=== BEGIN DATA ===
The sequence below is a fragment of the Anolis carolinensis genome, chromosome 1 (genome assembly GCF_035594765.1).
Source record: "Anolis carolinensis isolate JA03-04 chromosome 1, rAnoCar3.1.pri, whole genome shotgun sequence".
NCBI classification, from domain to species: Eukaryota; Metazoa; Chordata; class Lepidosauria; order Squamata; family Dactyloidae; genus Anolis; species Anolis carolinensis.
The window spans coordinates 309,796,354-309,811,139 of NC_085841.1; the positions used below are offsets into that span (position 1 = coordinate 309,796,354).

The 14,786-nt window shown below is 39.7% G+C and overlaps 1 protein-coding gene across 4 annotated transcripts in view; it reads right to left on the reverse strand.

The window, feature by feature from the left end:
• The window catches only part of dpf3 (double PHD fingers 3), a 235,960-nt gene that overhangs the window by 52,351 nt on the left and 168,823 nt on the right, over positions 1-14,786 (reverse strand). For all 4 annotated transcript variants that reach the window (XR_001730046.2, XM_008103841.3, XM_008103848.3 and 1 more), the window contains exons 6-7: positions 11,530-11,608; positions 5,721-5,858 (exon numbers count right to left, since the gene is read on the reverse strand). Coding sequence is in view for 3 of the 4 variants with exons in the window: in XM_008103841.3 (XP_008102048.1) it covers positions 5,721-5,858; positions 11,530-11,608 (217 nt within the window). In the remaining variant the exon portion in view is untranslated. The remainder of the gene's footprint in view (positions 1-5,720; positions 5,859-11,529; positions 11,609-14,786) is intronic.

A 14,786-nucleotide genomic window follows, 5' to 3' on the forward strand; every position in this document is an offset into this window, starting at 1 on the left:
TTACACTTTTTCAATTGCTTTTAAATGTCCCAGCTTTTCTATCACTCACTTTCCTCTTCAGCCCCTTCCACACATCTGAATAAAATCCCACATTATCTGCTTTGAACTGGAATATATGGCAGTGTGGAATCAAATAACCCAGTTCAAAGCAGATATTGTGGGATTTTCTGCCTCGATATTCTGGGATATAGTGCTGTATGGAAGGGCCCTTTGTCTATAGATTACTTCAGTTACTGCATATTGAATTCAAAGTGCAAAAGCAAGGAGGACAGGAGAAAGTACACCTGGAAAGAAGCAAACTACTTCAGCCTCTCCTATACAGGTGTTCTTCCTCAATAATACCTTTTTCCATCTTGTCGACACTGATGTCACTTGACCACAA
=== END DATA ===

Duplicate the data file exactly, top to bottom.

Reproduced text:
The sequence below is a fragment of the Anolis carolinensis genome, chromosome 1 (genome assembly GCF_035594765.1).
Source record: "Anolis carolinensis isolate JA03-04 chromosome 1, rAnoCar3.1.pri, whole genome shotgun sequence".
NCBI classification, from domain to species: Eukaryota; Metazoa; Chordata; class Lepidosauria; order Squamata; family Dactyloidae; genus Anolis; species Anolis carolinensis.
The window spans coordinates 309,796,354-309,811,139 of NC_085841.1; the positions used below are offsets into that span (position 1 = coordinate 309,796,354).

The 14,786-nt window shown below is 39.7% G+C and overlaps 1 protein-coding gene across 4 annotated transcripts in view; it reads right to left on the reverse strand.

The window, feature by feature from the left end:
• The window catches only part of dpf3 (double PHD fingers 3), a 235,960-nt gene that overhangs the window by 52,351 nt on the left and 168,823 nt on the right, over positions 1-14,786 (reverse strand). For all 4 annotated transcript variants that reach the window (XR_001730046.2, XM_008103841.3, XM_008103848.3 and 1 more), the window contains exons 6-7: positions 11,530-11,608; positions 5,721-5,858 (exon numbers count right to left, since the gene is read on the reverse strand). Coding sequence is in view for 3 of the 4 variants with exons in the window: in XM_008103841.3 (XP_008102048.1) it covers positions 5,721-5,858; positions 11,530-11,608 (217 nt within the window). In the remaining variant the exon portion in view is untranslated. The remainder of the gene's footprint in view (positions 1-5,720; positions 5,859-11,529; positions 11,609-14,786) is intronic.

A 14,786-nucleotide genomic window follows, 5' to 3' on the forward strand; every position in this document is an offset into this window, starting at 1 on the left:
TTACACTTTTTCAATTGCTTTTAAATGTCCCAGCTTTTCTATCACTCACTTTCCTCTTCAGCCCCTTCCACACATCTGAATAAAATCCCACATTATCTGCTTTGAACTGGAATATATGGCAGTGTGGAATCAAATAACCCAGTTCAAAGCAGATATTGTGGGATTTTCTGCCTCGATATTCTGGGATATAGTGCTGTATGGAAGGGCCCTTTGTCTATAGATTACTTCAGTTACTGCATATTGAATTCAAAGTGCAAAAGCAAGGAGGACAGGAGAAAGTACACCTGGAAAGAAGCAAACTACTTCAGCCTCTCCTATACAGGTGTTCTTCCTCAATAATACCTTTTTCCATCTTGTCGACACTGATGTCACTTGACCACAA